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How Far to Walk After Knee Replacement: Comprehensive Guide


Knee injuries are one of the most common problems that people face. It can have a debilitating effect on one’s quality of life. While knee replacement surgery is a common and generally successful procedure, it is still a major surgery.  After the surgery, you will need time to recover and adjust to your new knee.

While knee replacements are becoming increasingly common, there is still much misinformation about the best way to care for your new joint.  You may be wondering how far to walk after knee replacement surgery. This is an important question, as staying active and keeping your calf muscles and other pertinent muscles strong is crucial for a successful recovery.

The short answer is that you can walk as much as you feel comfortable after knee replacement surgery. 

In this article, we will dive deeper into how far you can expect to walk after knee replacement surgery and some tips for a successful recovery.

How Far Can You Walk After Knee Replacement Surgery?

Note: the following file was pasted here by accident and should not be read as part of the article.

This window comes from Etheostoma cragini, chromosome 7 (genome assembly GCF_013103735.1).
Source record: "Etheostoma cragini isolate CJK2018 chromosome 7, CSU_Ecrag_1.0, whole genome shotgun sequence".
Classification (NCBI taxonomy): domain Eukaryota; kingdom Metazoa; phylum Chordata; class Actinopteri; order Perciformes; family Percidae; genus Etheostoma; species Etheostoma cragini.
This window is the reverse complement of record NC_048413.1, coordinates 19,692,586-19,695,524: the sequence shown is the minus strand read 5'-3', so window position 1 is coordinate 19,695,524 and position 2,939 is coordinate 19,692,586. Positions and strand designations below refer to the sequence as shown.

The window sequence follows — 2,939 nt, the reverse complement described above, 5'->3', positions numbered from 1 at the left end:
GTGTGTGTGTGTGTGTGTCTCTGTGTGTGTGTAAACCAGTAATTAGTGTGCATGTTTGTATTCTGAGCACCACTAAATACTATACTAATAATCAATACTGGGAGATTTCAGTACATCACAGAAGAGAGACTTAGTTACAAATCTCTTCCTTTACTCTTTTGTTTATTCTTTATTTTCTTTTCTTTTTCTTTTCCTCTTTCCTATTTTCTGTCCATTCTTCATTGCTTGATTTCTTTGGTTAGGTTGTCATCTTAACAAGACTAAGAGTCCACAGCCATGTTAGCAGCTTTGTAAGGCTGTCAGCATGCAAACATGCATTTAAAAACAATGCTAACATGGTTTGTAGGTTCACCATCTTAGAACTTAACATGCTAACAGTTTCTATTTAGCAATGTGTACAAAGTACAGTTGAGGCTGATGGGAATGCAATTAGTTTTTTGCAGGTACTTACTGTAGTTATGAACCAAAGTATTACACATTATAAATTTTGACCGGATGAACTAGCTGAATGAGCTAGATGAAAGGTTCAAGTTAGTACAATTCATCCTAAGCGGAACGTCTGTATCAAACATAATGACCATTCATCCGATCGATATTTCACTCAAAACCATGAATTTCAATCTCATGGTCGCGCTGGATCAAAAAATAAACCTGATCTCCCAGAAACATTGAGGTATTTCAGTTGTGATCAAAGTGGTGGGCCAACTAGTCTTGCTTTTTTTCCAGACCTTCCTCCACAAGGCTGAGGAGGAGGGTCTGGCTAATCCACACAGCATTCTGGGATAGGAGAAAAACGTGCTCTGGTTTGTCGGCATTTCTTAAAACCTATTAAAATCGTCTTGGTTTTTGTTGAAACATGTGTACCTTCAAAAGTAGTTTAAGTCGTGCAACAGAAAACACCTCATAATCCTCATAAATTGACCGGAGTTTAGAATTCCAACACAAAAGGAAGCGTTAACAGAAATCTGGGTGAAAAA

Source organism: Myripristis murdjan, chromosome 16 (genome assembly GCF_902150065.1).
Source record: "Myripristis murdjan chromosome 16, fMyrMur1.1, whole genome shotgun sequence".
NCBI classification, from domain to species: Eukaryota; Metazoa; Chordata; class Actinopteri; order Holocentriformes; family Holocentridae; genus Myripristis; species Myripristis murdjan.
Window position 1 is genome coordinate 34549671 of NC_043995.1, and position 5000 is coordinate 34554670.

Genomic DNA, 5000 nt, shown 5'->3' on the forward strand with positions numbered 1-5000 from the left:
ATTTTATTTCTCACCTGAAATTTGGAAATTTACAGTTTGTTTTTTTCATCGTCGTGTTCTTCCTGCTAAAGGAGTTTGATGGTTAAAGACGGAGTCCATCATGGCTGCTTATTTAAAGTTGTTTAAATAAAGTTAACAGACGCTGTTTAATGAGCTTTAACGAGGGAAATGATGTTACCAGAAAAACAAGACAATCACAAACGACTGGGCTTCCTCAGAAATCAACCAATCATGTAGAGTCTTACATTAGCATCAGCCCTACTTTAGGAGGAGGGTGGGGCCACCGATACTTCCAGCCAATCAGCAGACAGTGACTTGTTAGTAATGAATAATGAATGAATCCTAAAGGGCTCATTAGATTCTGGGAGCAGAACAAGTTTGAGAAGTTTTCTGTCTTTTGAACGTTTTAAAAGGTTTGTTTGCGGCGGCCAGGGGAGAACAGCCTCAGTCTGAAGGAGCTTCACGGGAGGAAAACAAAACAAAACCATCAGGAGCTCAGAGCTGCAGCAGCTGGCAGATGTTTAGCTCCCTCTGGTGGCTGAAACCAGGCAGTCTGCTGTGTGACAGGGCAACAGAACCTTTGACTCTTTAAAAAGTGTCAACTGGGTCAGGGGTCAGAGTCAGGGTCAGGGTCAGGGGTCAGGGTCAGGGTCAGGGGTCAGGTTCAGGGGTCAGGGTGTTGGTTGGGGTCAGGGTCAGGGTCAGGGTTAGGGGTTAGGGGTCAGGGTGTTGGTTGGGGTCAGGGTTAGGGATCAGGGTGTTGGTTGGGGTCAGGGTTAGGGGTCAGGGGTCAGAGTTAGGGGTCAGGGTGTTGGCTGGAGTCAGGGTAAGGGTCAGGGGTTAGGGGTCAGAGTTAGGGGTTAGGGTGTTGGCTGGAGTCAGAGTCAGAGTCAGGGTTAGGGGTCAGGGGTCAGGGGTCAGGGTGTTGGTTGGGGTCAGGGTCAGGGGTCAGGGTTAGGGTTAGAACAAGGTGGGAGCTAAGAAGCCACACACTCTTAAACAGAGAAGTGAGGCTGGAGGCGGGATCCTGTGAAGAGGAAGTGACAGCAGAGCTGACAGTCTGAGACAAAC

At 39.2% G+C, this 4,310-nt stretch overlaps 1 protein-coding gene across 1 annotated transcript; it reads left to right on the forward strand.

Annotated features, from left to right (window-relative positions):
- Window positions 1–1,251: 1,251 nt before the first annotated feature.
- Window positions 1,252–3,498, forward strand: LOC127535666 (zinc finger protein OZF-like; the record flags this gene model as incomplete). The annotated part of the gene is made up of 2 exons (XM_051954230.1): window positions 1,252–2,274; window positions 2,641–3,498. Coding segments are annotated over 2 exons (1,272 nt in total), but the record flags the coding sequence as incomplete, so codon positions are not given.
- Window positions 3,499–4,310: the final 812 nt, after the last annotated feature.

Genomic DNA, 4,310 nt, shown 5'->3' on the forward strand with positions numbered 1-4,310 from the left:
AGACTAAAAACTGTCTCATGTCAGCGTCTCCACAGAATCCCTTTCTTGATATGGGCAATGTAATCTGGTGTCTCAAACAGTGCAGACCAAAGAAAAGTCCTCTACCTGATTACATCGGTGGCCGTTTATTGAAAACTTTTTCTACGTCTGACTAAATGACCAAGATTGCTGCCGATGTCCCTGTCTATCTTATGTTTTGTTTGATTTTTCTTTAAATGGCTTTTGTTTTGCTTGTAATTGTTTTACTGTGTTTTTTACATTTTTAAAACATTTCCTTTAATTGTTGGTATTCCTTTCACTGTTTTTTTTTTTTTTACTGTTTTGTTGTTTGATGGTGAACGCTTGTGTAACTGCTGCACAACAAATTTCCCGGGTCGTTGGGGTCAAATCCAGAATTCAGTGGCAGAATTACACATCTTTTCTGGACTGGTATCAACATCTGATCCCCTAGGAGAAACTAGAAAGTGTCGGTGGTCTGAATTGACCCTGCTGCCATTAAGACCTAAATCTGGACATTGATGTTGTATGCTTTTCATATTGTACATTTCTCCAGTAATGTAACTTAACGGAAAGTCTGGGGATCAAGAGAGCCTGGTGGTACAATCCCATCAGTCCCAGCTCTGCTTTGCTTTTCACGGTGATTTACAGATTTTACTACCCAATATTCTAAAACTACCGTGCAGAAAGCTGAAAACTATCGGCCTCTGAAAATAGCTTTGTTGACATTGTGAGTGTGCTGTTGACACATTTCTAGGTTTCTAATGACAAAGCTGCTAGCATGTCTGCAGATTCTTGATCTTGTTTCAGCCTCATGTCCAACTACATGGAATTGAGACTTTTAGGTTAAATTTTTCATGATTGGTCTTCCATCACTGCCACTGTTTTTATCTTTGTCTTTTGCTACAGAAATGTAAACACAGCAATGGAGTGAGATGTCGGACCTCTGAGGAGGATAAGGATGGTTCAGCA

Before answering the question, it is essential to understand the different types of knee replacement surgery.

There are two main types of knee replacement surgery: partial knee replacement and total knee replacement.

Partial Knee Replacement

The injuries generally treated with a partial knee replacement are more focal. In some cases, only one compartment of the knee is affected. This surgery involves replacing only the damaged portion of the cartilage and bone.

Generally, in a partial knee replacement, a smaller incision is made. This results in less pain and a quicker recovery for total knee replacement patients. With this type of knee surgery, you can expect a shorter hospital stay and a faster recovery process.

This type of surgery is typically recommended for people who only have scar tissue damage to one knee area. It is also usually an option for younger and more active people.